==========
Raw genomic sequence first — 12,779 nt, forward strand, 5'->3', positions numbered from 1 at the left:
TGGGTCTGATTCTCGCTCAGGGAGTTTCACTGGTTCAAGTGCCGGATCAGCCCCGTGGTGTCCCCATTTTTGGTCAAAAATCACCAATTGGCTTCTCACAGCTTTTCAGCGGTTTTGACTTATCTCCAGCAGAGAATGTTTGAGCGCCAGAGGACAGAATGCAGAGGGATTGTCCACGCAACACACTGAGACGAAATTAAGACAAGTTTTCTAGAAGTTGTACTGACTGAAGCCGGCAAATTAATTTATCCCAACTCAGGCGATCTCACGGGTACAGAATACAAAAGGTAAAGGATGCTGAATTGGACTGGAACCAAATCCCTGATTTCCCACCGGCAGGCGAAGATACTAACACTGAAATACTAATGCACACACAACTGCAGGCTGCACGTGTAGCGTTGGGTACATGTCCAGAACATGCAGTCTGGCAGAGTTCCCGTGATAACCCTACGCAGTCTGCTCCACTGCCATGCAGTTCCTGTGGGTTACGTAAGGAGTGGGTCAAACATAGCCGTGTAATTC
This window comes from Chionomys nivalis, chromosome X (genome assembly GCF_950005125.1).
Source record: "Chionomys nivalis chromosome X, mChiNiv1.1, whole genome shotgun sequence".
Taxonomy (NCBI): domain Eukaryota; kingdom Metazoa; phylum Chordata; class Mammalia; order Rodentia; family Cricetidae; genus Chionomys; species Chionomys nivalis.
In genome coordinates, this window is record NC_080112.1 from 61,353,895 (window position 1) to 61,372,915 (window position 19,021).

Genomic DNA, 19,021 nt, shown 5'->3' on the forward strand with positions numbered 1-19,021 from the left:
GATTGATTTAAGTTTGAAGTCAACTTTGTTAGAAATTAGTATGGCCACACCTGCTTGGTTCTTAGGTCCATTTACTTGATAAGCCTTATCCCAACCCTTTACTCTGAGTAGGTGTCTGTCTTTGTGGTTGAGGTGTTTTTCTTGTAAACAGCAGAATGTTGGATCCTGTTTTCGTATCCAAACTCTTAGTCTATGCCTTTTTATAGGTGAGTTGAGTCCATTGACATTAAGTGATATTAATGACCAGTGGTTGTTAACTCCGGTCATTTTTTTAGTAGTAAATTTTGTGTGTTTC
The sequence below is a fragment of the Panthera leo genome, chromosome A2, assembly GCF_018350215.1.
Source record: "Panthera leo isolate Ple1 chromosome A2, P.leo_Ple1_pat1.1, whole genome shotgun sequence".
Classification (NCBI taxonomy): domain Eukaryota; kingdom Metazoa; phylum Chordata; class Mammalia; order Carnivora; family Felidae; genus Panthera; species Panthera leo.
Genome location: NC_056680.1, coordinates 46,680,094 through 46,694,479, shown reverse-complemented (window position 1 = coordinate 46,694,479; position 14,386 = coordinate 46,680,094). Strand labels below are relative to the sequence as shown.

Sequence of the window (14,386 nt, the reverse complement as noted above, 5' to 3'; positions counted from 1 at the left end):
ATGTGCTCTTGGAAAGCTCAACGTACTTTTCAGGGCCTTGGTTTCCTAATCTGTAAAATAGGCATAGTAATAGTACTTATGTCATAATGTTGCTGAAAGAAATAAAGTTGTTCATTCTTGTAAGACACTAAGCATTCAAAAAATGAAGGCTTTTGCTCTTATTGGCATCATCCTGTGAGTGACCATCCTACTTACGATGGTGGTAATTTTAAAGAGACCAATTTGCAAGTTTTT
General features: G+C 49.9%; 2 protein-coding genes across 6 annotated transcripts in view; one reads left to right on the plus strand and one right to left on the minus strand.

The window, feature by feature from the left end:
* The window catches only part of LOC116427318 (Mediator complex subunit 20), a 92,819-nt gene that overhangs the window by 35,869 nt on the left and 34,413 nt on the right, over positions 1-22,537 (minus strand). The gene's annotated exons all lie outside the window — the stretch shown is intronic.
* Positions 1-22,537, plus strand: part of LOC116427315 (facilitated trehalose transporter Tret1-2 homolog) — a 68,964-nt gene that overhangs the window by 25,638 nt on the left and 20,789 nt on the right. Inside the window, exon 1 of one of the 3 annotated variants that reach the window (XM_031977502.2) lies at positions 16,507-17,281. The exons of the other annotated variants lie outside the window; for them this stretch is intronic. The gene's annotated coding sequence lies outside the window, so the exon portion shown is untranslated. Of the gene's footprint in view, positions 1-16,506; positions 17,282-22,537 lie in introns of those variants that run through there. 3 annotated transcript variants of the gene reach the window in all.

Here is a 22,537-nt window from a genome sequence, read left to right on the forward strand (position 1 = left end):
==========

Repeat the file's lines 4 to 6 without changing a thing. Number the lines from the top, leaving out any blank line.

Source record: "Chionomys nivalis chromosome X, mChiNiv1.1, whole genome shotgun sequence".
Taxonomy (NCBI): domain Eukaryota; kingdom Metazoa; phylum Chordata; class Mammalia; order Rodentia; family Cricetidae; genus Chionomys; species Chionomys nivalis.
In genome coordinates, this window is record NC_080112.1 from 61,353,895 (window position 1) to 61,372,915 (window position 19,021).